FDA Says Step Away From the Parmesan—Erm, Wood Pulp?
Is nothing sacred? No, really: The U.S. Food and Drug Administration is reporting that your so-called parmesan cheese, especially the grated kind, may in fact be up to 40% non-cheese product. In this case, the filler being used by Castle Cheese Inc. (but found to be a much wider-spread industry practice) is wood pulp, or cellulose.
Though the additive, which is used to prevent clumping, is safe up to 2%, it was found that cheeses from several brands claiming to produce 100% pure parmesan had amounts totaling anywhere from 3.8% to 8.8%. Wal-Mart Stores Inc.’s Great Value 100% Grated Parmesan Cheese registered 7.8%, and others, like Target's Market Pantry 100% Grated Parmesan Cheese, included no parmesan at all, instead featuring a cheaper mixture of Swiss, mozzarella, white cheddar, and cellulose. The reason for such false labelings is, simply, the bottom line: Mixing high-grade, high-quality pecorino with other ingredients with longer shelf lives saves lots of money.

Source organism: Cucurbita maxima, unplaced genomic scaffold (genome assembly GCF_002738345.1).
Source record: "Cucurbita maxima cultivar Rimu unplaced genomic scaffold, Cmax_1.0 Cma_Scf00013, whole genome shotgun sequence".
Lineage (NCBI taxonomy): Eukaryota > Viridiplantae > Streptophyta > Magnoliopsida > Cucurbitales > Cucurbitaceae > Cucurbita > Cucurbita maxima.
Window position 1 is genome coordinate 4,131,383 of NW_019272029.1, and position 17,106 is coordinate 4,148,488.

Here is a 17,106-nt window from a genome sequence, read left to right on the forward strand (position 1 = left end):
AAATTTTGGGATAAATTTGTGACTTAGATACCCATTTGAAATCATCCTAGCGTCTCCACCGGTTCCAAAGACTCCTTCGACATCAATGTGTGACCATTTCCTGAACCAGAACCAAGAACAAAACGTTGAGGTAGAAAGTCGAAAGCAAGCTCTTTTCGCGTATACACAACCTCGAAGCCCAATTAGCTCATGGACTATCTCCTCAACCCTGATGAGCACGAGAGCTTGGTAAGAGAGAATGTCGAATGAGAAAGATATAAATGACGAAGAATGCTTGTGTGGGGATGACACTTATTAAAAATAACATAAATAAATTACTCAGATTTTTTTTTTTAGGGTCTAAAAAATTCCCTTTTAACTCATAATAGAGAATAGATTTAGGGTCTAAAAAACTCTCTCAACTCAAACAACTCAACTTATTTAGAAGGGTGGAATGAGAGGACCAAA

According to Bloomberg Business, the FDA has mostly focused on health hazards in the past. These findings point to a trend of increased liability for manufacturers mislabeling their products and misleading consumers.
Our takeaway? Rather than buying pre-grated parmesan, which is where the high levels of filler were found, go for a block and grate it yourself.
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